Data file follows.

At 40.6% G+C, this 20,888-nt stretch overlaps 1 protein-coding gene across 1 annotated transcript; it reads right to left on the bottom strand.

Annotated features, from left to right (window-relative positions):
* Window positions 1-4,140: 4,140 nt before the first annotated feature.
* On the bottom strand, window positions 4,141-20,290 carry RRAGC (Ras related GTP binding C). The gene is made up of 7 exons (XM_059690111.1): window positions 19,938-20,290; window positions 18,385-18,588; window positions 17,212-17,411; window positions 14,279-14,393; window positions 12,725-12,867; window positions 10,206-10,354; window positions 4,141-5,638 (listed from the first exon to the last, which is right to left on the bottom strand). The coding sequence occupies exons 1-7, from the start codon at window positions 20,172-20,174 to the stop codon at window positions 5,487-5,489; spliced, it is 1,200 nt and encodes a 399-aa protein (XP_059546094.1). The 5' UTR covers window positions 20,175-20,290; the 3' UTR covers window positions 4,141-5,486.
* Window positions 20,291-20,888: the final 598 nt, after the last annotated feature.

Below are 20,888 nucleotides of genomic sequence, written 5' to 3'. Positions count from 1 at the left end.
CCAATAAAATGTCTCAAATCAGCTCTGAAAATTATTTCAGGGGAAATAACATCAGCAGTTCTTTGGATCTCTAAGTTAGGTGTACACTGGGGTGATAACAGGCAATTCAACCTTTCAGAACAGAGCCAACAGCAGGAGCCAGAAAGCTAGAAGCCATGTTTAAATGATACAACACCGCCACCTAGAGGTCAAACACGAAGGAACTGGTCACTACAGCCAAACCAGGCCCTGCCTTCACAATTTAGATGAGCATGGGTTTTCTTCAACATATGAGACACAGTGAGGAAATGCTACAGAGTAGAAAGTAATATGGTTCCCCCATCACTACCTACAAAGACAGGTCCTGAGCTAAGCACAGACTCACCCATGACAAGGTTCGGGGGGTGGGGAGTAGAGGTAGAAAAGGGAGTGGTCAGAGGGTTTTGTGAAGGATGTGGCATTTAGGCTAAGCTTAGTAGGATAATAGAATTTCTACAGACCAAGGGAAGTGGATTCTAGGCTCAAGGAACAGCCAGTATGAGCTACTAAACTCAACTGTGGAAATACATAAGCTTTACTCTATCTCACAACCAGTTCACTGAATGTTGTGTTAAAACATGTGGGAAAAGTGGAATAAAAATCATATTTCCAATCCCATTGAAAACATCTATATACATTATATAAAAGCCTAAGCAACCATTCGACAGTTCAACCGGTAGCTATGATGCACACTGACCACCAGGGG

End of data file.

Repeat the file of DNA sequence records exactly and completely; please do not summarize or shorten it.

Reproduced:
At 40.6% G+C, this 20,888-nt stretch overlaps 1 protein-coding gene across 1 annotated transcript; it reads right to left on the bottom strand.

Annotated features, from left to right (window-relative positions):
* Window positions 1-4,140: 4,140 nt before the first annotated feature.
* On the bottom strand, window positions 4,141-20,290 carry RRAGC (Ras related GTP binding C). The gene is made up of 7 exons (XM_059690111.1): window positions 19,938-20,290; window positions 18,385-18,588; window positions 17,212-17,411; window positions 14,279-14,393; window positions 12,725-12,867; window positions 10,206-10,354; window positions 4,141-5,638 (listed from the first exon to the last, which is right to left on the bottom strand). The coding sequence occupies exons 1-7, from the start codon at window positions 20,172-20,174 to the stop codon at window positions 5,487-5,489; spliced, it is 1,200 nt and encodes a 399-aa protein (XP_059546094.1). The 5' UTR covers window positions 20,175-20,290; the 3' UTR covers window positions 4,141-5,486.
* Window positions 20,291-20,888: the final 598 nt, after the last annotated feature.

Below are 20,888 nucleotides of genomic sequence, written 5' to 3'. Positions count from 1 at the left end.
CCAATAAAATGTCTCAAATCAGCTCTGAAAATTATTTCAGGGGAAATAACATCAGCAGTTCTTTGGATCTCTAAGTTAGGTGTACACTGGGGTGATAACAGGCAATTCAACCTTTCAGAACAGAGCCAACAGCAGGAGCCAGAAAGCTAGAAGCCATGTTTAAATGATACAACACCGCCACCTAGAGGTCAAACACGAAGGAACTGGTCACTACAGCCAAACCAGGCCCTGCCTTCACAATTTAGATGAGCATGGGTTTTCTTCAACATATGAGACACAGTGAGGAAATGCTACAGAGTAGAAAGTAATATGGTTCCCCCATCACTACCTACAAAGACAGGTCCTGAGCTAAGCACAGACTCACCCATGACAAGGTTCGGGGGGTGGGGAGTAGAGGTAGAAAAGGGAGTGGTCAGAGGGTTTTGTGAAGGATGTGGCATTTAGGCTAAGCTTAGTAGGATAATAGAATTTCTACAGACCAAGGGAAGTGGATTCTAGGCTCAAGGAACAGCCAGTATGAGCTACTAAACTCAACTGTGGAAATACATAAGCTTTACTCTATCTCACAACCAGTTCACTGAATGTTGTGTTAAAACATGTGGGAAAAGTGGAATAAAAATCATATTTCCAATCCCATTGAAAACATCTATATACATTATATAAAAGCCTAAGCAACCATTCGACAGTTCAACCGGTAGCTATGATGCACACTGACCACCAGGGG